Large commercial trucks travel the highways and byways throughout the nation. Vehicles carrying trailers more than 50 feet long bring goods to consumers from border to border. However, not all of them make it to their respective designations.
Fleets of powerful vehicles making contact with much smaller vehicles result in what can only be described as gruesome collisions that see drivers and passengers slide beneath the commercial truck. Known as underride collisions, the outcome is usually serious injuries and fatalities suffered by hundreds of Americans.
Countless fatalities on roads nationwide
In the face of countless and outright horrific motor vehicle accidents over numerous decades, federal regulators continued to drag their feet on enacting an underride rule since the 1960s, representing a solution to stem the deadly tide. Valid evidence that even had the attention of the National Highway Traffic Safety Administration was supposedly ignored.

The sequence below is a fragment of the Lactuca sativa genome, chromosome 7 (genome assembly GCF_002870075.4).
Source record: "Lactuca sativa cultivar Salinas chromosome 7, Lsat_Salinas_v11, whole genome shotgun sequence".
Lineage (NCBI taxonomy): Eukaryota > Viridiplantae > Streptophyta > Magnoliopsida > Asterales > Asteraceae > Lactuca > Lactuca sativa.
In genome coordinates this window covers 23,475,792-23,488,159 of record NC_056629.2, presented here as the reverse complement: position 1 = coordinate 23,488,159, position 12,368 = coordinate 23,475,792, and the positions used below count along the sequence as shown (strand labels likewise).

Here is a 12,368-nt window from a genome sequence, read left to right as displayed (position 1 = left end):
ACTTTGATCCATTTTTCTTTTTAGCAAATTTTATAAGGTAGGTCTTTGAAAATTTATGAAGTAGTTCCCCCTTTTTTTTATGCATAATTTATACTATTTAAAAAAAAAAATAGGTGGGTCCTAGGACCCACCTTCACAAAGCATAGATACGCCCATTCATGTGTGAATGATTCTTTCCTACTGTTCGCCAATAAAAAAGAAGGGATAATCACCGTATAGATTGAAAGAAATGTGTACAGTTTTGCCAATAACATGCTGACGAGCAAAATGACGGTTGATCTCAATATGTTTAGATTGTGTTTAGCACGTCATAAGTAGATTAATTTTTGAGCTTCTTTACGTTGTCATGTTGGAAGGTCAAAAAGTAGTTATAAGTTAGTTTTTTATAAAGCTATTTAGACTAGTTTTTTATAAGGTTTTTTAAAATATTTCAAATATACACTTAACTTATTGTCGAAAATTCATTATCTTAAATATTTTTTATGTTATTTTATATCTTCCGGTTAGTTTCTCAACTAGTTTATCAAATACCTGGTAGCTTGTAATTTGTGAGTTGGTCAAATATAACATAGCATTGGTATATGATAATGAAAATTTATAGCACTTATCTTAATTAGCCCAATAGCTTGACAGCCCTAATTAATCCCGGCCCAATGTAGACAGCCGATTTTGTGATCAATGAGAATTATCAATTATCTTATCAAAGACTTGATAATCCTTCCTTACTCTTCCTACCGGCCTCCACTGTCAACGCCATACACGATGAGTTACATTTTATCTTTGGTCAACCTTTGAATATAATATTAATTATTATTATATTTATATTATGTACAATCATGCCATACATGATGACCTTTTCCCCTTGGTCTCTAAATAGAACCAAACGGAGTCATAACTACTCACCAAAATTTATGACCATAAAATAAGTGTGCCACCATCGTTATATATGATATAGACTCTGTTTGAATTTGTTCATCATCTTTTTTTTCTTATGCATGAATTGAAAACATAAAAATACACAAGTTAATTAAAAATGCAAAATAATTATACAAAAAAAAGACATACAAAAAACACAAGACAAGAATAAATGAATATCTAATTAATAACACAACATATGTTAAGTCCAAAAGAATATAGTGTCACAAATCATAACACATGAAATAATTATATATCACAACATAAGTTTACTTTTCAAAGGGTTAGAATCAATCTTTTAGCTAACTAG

Even more alarming was the failure to act, let alone acknowledge the sheer scope of the problem, an oversight they finally publicly owned. Records also reveal that the agency was working in concert with the trucking industry and their lobbyists, who claimed the high expense of installing underride guards, the economic impact, and numerous obstacles inherent in the NHTSA bureaucracy.
Supporters of rear and underride guards claim that the solution is simple and cost-effective. But is it too little, too late? In spite of the most cutting-edge technology, underride crashes are nearly impossible to avoid due to the sheer height differential. Worst-case scenarios see smaller vehicles colliding into the bottom edge of the trailer, with the airbag often failing to deploy.
Accidents can take various forms. Some occur due to the smaller car operator is driving negligently by distracted, speeding, or texting drivers. Conversely, truckers can also drive too fast or violate regulations involving mandated breaks and the overall safe operation of their respective tractor-trailers.